Virabhadrasana III

Virabhadrasana III
Life often calls upon us to be warriors. On a personal level, we may fight bad habits, health issues, or problems in our relationships. As a community, we combat poverty and homelessness. Globally, we battle climate change, pandemics, and war. All of these challenges call on our strength, our flexibility, and our capacity for adaptation. Fortunately, we also have the privilege of practicing Virabhadrasana III, sometimes known in English as “Flying Warrior,” which prepares us, both physically and metaphorically, for what Shakespeare called “the slings and arrows of outrageous fortune.”

Of the Warrior Poses, Vira III can be considered the most advanced, and in its full expression, the pose demands a great deal of the body. One leg lifts to form a single line with the buttocks, hips, torso, shoulders, neck, head, and arms; the other supports the rest of the body by forming a perpendicular line and balance stand. One’s frame thus makes a “T” shape, with almost every muscle working or extending. The beauty of full Virabhadrasana III is in its balance: it pivots between strength and stretch, between movement and stillness, between effort and surrender.

With that said, it’s important to note that very few of us can take Vira III right off the bat. For most of us, achieving the full pose takes years of adaptation and practice. One way to begin is to use a wall as a prop. Place the sole of one foot on the wall and balance on the other leg. Straighten and stretch the legs, back, and arms, any amount, without locking out the elbows or knees. Keep the shoulders pushed into their sockets, with the hands pulling in the other direction. Here, the work is to nudge the body into the final “T” position, knowing that this might take weeks or months for the different muscles to strengthen and stretch.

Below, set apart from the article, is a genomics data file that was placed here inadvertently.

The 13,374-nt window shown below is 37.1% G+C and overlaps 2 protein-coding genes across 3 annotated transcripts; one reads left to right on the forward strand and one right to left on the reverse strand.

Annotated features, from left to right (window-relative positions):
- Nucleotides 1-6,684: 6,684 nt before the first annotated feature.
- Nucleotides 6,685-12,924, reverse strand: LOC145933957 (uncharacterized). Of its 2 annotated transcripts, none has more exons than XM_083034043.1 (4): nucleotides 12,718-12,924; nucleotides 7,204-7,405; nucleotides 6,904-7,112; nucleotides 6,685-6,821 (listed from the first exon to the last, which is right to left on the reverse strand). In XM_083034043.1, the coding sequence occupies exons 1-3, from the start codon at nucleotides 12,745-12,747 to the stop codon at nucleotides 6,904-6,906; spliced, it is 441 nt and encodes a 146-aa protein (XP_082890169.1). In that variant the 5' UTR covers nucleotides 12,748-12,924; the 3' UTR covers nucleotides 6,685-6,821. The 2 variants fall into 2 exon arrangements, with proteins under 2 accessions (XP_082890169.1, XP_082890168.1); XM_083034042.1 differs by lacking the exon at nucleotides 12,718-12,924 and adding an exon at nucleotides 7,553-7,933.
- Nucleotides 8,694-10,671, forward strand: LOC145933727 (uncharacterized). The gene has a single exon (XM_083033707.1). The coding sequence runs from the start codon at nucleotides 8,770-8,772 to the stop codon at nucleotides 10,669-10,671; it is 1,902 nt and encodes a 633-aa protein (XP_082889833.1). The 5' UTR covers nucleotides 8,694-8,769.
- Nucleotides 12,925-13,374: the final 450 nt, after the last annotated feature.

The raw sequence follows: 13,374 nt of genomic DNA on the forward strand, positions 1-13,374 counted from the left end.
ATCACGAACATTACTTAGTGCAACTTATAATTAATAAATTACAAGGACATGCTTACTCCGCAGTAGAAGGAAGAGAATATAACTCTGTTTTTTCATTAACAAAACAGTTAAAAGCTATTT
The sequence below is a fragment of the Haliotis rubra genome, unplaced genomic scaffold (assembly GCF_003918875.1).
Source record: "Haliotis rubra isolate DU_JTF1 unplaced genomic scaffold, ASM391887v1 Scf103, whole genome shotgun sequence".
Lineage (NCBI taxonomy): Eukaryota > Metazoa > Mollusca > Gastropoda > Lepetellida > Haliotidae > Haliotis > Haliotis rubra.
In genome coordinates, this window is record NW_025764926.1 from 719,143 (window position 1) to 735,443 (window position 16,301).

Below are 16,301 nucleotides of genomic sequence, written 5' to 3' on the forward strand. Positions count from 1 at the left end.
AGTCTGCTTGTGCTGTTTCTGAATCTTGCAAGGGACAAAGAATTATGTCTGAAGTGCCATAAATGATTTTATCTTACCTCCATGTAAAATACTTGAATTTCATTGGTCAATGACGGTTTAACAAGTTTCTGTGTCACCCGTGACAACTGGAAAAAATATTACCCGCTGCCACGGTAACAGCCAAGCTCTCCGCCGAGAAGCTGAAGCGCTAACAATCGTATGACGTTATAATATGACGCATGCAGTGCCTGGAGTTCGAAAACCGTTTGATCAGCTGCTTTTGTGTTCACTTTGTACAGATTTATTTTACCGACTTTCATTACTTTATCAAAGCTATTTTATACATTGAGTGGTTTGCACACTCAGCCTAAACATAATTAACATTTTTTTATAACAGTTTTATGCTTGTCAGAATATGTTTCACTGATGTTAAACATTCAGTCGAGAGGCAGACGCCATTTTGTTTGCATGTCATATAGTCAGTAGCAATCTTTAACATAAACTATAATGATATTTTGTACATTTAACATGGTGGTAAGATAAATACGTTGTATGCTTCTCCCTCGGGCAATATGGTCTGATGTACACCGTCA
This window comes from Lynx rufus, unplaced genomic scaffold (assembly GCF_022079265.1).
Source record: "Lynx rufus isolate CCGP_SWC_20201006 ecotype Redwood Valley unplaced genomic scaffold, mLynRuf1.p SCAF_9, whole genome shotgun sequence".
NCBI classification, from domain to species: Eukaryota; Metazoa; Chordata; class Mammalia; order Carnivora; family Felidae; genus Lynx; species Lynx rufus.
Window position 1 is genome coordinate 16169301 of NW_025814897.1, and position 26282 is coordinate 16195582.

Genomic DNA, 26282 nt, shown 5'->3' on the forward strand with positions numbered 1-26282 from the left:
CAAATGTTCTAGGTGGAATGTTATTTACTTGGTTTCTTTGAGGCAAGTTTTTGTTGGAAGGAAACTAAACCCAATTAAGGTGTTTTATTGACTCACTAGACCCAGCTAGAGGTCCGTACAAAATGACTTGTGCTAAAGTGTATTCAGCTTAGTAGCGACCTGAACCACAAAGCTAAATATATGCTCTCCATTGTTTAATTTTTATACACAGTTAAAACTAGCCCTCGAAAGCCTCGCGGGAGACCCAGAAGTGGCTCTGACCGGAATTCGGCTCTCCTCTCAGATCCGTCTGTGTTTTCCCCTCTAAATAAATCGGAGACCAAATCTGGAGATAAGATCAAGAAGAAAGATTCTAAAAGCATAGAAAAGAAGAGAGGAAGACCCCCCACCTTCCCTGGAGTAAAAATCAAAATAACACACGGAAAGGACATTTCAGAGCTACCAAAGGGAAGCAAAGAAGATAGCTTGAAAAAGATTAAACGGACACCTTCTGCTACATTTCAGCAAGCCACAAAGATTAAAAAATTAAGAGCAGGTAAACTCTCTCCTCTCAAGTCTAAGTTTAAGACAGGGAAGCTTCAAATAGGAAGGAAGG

Another way to practice this pose is to stand with the back to the wall. Straighten the body, bringing the arms overhead. When in alignment, raise one leg as high as possible without bending the knee. The wall will help with balance while you work on developing leg and lower back flexibility and strength.

When you feel ready to try the full pose, begin by balancing with the hands on a block or in front of you but placed on the wall. Note the way the hip curves as it tries to balance - don’t let it. Keep the hips closed and pointing towards the ground, even if the back leg can’t lift as high. When you feel steady, try working the pose with the hands in prayer position at the chest before straightening the arms in line with your ears.

There’s a lot to practice in this pose. The modifications and props enable us to separate out the various demands and work on each separately. You might find your body needing to work on balance, on stretch, or on strength; you might also find that each side of the body has different needs. Celebrate each step on the way to the full pose, and keep in mind that where we are today is as important as where we aspire to be in the future.

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This content was written by Korie Beth Brown. If you wish to use this content in any manner, you need written permission. Contact Korie Beth Brown for details.